DECEMBER 2010
                                        

Miami-Dade’s methane sequestration project will increase electricity

Miami-Dade County Mayor Carlos Alvarez was joined by County Commissioner Natacha Seijas, Toby Russell and Jennifer Holman of the Department of Energy (DOE), County staff and local business owners at a groundbreaking ceremony for the County’s Methane Sequestration Project at the Miami-Dade Water and Sewer’s South District Wastewater Treatment Plant (SDWWTP).

This project consists of the upgrade and expansion of the existing cogeneration system at the SDWWTP which generates electricity from digester gas currently being produced at the plant. Landfill gas which is produced from the Solid Waste Department’s South Dade Landfill will be collected and piped to the SDWWTP where it will be mixed with digester gases. By combining landfill and digester gases, Miami-Dade County will increase the amount of self-generated electricity, therefore reducing the County’s consumption of electricity generated from fossil fuel. Once completed, this project has the potential to produce 63,800 KW per day. In addition, it is estimated that this project will generate 40 jobs in the local economy.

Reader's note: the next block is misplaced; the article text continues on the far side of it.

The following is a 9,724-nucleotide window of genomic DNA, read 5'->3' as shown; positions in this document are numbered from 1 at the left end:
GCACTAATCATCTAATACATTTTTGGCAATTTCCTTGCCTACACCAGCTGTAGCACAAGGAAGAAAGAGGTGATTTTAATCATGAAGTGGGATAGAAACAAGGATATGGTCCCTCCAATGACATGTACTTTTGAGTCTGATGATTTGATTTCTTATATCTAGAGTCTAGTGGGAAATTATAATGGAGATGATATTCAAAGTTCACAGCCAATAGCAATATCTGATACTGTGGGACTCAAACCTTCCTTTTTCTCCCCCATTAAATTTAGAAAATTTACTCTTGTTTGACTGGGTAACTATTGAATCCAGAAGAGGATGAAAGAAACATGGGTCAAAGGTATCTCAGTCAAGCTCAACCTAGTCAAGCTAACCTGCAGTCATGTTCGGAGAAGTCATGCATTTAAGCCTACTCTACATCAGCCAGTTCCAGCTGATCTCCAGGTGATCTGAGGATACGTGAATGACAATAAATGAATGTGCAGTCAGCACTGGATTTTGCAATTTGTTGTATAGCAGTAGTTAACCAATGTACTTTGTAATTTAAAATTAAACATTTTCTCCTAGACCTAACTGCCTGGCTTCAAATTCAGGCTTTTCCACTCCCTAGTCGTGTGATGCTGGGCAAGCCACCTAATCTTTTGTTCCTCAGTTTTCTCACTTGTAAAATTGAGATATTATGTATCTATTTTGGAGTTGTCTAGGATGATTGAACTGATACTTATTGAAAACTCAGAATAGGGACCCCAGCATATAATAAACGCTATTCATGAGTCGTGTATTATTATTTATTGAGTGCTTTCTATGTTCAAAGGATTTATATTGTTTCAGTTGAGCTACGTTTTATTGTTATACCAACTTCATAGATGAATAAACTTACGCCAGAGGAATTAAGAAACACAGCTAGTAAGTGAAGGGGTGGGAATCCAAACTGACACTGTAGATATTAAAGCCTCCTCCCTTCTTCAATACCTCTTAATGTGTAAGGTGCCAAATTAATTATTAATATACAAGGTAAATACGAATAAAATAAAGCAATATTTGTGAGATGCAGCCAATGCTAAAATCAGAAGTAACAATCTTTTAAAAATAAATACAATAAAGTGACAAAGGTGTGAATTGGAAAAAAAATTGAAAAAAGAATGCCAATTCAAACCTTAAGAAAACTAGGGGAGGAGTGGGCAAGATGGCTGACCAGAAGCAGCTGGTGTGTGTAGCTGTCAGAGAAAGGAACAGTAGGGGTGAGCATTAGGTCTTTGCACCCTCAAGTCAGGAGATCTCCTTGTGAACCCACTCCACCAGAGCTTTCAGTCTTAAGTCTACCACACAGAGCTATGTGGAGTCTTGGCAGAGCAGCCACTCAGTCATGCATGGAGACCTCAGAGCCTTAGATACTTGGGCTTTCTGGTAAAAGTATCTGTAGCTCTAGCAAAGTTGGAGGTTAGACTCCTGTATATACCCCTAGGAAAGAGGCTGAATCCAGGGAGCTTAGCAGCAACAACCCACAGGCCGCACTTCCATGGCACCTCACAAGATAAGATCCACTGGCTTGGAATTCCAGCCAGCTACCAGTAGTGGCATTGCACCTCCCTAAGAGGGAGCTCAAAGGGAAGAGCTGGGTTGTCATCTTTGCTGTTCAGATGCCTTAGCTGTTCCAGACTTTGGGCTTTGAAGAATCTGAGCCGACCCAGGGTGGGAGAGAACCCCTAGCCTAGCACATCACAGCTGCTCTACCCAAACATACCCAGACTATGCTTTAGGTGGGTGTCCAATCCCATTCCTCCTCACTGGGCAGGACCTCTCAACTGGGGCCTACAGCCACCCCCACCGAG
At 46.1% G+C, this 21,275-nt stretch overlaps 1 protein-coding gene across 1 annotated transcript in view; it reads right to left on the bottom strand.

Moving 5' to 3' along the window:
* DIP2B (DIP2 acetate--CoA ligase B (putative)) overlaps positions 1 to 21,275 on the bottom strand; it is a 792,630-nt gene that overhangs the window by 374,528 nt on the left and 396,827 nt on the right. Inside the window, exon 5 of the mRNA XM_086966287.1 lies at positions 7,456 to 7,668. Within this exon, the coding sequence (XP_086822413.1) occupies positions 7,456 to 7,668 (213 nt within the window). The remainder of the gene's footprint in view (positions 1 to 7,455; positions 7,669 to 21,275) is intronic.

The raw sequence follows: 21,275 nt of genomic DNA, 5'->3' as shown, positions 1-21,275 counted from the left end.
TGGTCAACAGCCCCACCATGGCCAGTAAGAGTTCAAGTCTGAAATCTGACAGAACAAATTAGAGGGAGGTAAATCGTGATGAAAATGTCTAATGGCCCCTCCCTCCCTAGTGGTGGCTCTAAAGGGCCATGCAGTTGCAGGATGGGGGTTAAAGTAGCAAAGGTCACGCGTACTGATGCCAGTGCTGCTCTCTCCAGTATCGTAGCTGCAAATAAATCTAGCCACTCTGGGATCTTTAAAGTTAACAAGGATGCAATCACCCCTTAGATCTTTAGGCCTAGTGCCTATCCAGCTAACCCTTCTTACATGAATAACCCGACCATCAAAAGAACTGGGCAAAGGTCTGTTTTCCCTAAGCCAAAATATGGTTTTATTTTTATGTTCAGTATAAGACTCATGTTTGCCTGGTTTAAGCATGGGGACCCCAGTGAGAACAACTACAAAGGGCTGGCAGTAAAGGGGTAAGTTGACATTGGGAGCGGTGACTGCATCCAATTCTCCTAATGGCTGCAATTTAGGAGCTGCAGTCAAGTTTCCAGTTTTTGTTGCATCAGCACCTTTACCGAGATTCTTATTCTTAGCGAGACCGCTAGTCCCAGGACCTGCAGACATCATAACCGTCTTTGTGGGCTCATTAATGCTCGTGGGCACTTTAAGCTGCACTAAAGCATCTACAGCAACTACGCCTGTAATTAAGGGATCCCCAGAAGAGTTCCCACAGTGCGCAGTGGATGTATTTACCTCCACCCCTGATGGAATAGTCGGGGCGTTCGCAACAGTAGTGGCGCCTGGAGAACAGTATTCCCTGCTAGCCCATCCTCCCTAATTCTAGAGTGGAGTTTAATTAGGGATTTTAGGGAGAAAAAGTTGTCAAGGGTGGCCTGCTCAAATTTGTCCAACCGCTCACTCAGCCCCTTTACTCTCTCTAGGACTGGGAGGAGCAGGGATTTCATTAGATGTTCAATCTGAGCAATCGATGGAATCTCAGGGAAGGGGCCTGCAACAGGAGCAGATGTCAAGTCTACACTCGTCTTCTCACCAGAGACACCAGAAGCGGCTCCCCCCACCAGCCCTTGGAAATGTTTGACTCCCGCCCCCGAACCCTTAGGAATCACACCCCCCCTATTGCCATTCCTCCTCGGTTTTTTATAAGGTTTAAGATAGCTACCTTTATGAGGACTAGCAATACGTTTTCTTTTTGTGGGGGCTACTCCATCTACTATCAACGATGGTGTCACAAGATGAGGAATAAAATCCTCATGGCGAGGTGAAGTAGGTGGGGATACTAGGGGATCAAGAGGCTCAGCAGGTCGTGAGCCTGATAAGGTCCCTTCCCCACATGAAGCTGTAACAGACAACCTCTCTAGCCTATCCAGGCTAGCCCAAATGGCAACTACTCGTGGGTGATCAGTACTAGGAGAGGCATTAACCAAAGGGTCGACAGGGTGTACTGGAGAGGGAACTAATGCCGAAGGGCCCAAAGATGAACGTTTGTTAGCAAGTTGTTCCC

“The Methane Sequestration Project is our largest alternative energy project to date,” said Mayor Alvarez.

On September 14, 2009, Miami-Dade County was awarded a grant for $12,523,700 through the Energy Efficiency and Conservation Block Grant (EECBG) Program which is funded under the Federal Stimulus Plan, and administered through the Department of Energy and Miami-Dade County’s Office of Sustainability. The Methane Sequestration Project is one of 13 projects funded through the EECBG program, which includes a mix of energy management projects, citizen outreach and education, sub-grants, demonstration programs, construction projects and incentive programs.

In the first year of the grant program, Miami-Dade County spent over $4.3 million, or 35 percent, of grant funds. This exceeds DOE’s milestone of spending 20 percent.

Other accomplishments include: installation of a cool roof on a Homestead Library, deployment of energy efficient Thin Clients to County employees, hosting home energy savings workshops for residents in each of the 13 commission districts, providing grants for energy efficiency retrofits to our community based organizations and non-profits, issuing loans to our local businesses for energy retrofits, and the installation of solar panels on park recreational buildings.